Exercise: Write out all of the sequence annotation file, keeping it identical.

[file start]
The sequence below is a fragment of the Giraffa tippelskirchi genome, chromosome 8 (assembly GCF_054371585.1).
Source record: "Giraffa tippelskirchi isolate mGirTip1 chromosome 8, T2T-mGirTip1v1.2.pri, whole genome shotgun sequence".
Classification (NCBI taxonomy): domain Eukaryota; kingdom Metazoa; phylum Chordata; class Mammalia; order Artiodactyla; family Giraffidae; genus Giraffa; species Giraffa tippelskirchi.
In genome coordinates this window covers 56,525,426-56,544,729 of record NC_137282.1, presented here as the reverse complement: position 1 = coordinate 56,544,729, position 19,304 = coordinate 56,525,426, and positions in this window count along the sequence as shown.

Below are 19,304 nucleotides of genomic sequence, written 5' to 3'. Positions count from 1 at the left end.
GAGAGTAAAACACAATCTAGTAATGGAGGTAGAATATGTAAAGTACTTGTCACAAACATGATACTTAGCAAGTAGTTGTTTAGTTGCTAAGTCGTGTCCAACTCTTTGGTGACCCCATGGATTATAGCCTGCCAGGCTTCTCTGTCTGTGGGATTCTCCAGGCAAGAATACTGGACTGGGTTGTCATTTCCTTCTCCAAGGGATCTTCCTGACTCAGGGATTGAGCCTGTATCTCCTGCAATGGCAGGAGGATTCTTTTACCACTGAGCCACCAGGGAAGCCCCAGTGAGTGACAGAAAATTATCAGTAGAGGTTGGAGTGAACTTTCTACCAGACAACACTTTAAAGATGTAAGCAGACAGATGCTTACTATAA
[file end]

The sequence below is a fragment of the Giraffa tippelskirchi genome, chromosome 8 (assembly GCF_054371585.1).
Source record: "Giraffa tippelskirchi isolate mGirTip1 chromosome 8, T2T-mGirTip1v1.2.pri, whole genome shotgun sequence".
Classification (NCBI taxonomy): domain Eukaryota; kingdom Metazoa; phylum Chordata; class Mammalia; order Artiodactyla; family Giraffidae; genus Giraffa; species Giraffa tippelskirchi.
In genome coordinates this window covers 56,525,426-56,544,729 of record NC_137282.1, presented here as the reverse complement: position 1 = coordinate 56,544,729, position 19,304 = coordinate 56,525,426, and positions in this window count along the sequence as shown.

Below are 19,304 nucleotides of genomic sequence, written 5' to 3'. Positions count from 1 at the left end.
GAGAGTAAAACACAATCTAGTAATGGAGGTAGAATATGTAAAGTACTTGTCACAAACATGATACTTAGCAAGTAGTTGTTTAGTTGCTAAGTCGTGTCCAACTCTTTGGTGACCCCATGGATTATAGCCTGCCAGGCTTCTCTGTCTGTGGGATTCTCCAGGCAAGAATACTGGACTGGGTTGTCATTTCCTTCTCCAAGGGATCTTCCTGACTCAGGGATTGAGCCTGTATCTCCTGCAATGGCAGGAGGATTCTTTTACCACTGAGCCACCAGGGAAGCCCCAGTGAGTGACAGAAAATTATCAGTAGAGGTTGGAGTGAACTTTCTACCAGACAACACTTTAAAGATGTAAGCAGACAGATGCTTACTATAA